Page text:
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Gensler Research + Innovation Awards 2017

Research is the fuel that drives innovation, and innovation is the cornerstone of design excellence. That’s the premise of the Gensler Research + Innovation Awards (GRIA) program, which is about celebrating the invention and exploration that produce inspired design thinking, creative problem-solving and better outcomes for our clients.

Now in its third year, the GRIA program took a step forward in 2017. Sixty-four submissions were reviewed by the jury of outside experts—and 11 stood out for recognition. “This is the kind of integrated thinking that Gensler does best,” said GRIA Co-Chair Amanda Ramos. “Through this platform of research and innovation, Gensler can unlock the impossible.” 

The seven-member jury announced the winners and offered their critique at a Gensler leadership retreat in Denver, and for the first time their presentation was broadcast live to Gensler offices around the world. Both audiences were treated to ideas ranging from the reimagination of an underused rail right-of-way into a vibrant, urban asset to a workplace outreach program that gives every employee a chance to be “Office Heroes.”

The jury represented a cross-section of industry experts, including clients, academics, publishers and architects. Divided into two groups—one for Research and another for Innovation—they spent a day closely examining the submissions and asking challenging questions to winnow the field to a select few. “No one of these submittals or winners could exist without all the other work, thinking and efforts that every member of the practice contributes,” said juror Ann Beha, of Ann Beha Architects. “You can’t do this stuff without a community of thinkers and without the encouragement of leaders who believe that research and innovation are an intellectual foundation for design practice.”


In her introductory remarks, research juror Kathleen Carey, president and CEO of the Urban Land Institute Foundation, noted that her team of jurors focused on rigorous methodology and data. “But as the day went on, we really found ourselves using words such as visionary—and, on the other side, practical. Is the research implementable? Is it immediate?”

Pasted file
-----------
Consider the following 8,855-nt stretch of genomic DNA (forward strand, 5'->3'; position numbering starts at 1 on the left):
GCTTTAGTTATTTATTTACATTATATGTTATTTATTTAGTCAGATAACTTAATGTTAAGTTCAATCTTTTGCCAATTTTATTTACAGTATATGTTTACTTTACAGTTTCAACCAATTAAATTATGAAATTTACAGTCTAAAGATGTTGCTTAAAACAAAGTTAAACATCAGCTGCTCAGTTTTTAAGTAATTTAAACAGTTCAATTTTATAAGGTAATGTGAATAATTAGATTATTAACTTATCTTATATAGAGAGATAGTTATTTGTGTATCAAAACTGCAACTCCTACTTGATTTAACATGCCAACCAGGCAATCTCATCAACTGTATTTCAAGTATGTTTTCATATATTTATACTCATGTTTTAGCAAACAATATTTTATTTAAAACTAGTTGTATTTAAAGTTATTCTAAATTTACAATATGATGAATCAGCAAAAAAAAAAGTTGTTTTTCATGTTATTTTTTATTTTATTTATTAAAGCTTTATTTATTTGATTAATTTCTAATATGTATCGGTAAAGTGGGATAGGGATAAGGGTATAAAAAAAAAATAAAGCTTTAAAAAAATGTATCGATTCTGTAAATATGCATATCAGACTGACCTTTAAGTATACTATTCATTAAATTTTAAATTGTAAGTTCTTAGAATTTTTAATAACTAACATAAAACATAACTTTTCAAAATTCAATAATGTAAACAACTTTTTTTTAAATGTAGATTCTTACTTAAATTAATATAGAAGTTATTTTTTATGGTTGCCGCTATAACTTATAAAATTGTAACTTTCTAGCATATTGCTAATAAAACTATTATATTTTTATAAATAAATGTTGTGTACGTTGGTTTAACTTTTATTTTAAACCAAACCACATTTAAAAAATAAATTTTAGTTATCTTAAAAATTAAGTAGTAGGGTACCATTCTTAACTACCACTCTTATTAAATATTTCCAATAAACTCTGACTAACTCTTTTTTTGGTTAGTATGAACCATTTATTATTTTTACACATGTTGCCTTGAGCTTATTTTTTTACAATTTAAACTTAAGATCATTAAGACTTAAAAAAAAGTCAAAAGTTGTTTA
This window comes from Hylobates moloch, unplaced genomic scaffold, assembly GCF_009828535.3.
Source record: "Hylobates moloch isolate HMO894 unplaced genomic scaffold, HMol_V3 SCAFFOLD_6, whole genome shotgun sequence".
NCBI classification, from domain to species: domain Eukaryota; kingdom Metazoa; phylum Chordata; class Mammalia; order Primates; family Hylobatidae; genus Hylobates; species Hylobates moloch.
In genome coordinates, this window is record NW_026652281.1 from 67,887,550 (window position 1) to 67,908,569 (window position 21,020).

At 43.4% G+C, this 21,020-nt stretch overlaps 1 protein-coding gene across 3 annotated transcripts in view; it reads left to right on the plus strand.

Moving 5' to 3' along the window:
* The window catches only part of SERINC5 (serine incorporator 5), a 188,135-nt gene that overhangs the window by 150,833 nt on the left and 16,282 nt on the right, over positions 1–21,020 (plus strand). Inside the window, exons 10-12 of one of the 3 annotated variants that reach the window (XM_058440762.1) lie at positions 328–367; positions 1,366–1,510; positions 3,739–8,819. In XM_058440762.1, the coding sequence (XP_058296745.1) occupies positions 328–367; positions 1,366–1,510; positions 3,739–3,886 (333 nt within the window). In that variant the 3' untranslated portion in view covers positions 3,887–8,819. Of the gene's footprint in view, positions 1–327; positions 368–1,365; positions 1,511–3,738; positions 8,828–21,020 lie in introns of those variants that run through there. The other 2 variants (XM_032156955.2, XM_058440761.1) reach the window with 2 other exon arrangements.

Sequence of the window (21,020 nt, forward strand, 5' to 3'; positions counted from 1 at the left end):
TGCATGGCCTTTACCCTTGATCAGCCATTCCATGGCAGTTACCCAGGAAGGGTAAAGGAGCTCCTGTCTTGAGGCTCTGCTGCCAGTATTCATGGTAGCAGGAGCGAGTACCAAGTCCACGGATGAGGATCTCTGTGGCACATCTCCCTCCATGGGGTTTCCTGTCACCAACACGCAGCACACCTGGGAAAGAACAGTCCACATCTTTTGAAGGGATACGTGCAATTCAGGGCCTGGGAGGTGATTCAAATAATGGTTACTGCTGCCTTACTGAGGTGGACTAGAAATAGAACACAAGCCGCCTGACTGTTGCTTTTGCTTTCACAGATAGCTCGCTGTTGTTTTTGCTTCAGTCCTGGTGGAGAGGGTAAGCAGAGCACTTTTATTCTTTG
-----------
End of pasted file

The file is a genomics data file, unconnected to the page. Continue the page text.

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Can design better support today’s active aging population? The team investigated trends for Baby Boomers, while considering their physical, mental and social needs. Image © Gensler.

The research jury called out five projects for an award, starting with Design Strategies for Active Aging, a study of how design can better support today’s active aging population. This team documented trends for Baby Boomers and the aging market, focusing on demographic shifts along with the unique physical, mental and social needs of this group. They identified four themes that define the design approach for an actively aging population: connectivity, choice, independence and wellness. “This group of Boomers represents the greatest expenditure of wealth in the world,” said Strauss. “This new future has not been designed and built yet.”

The other GRIA research winners included:

Gender-Inclusive Design: Rethinking the Binary Restroom, in which the research team asked, “How do we design and plan for restrooms to be inclusive for all gender identities?” They explored what works, and what doesn’t, in non-binary restroom designs via third-party research, a staff survey of more than 900 respondents and four community roundtables held across the U.S. The goal was to identify best practices for designing gender-inclusive restrooms and generate discussions regarding universally inclusive restrooms. “It’s critical that Gensler continues to lead this,” said juror Richard Henderson, head of corporate properties at Wells Fargo. “It’s a challenge looking for a solution.”

The Gensler 2016 Workplace Surveys Workplace Performance Index, a redesign of the firm’s Workplace Performance Index® (WPISM) Survey Tool, which was used to survey 11,000+ global workers to identify the key drivers of innovation. The team uncovered nine design factors that are most important to drive innovation, and used education as the cornerstone for sharing those insights. One means of sharing the results was a first-of-its-kind portal on Gensler.com.   “This is the most breathtakingly large and useful base of research there is in the community,” said juror Mark Strauss, president emeritus of Interior Design magazine. 

SFO Waste Messaging Trial Testing and Research, a project that aims to help San Francisco International Airport (SFO) reach its zero-waste goal by 2020. This team applied behavioral science and ethnographic research to understand what kinds of messaging, graphics, bin designs and user interactions would prompt improved trash-sorting accuracy and diversion. Their evidence-based design approach resulted in a holistic trash bin design strategy for SFO and informed client decisions about a $2.5 million expenditure on trash bins. “This project solves a real-world problem very eloquently,” said juror Kathleen Carey. 

XQ: Summit Elevate, which offers a new vision for what student-focused education could become. For the concept, Gensler explored ways to consider Artificial Intelligence to deliver learning in a curated manner, freeing students from traditional constraints and helping them cultivate self-awareness and resiliency. “This redefines education as we know it today,” said juror John Picard, founder of John Picard & Associates. “It unlocks the power to learn.”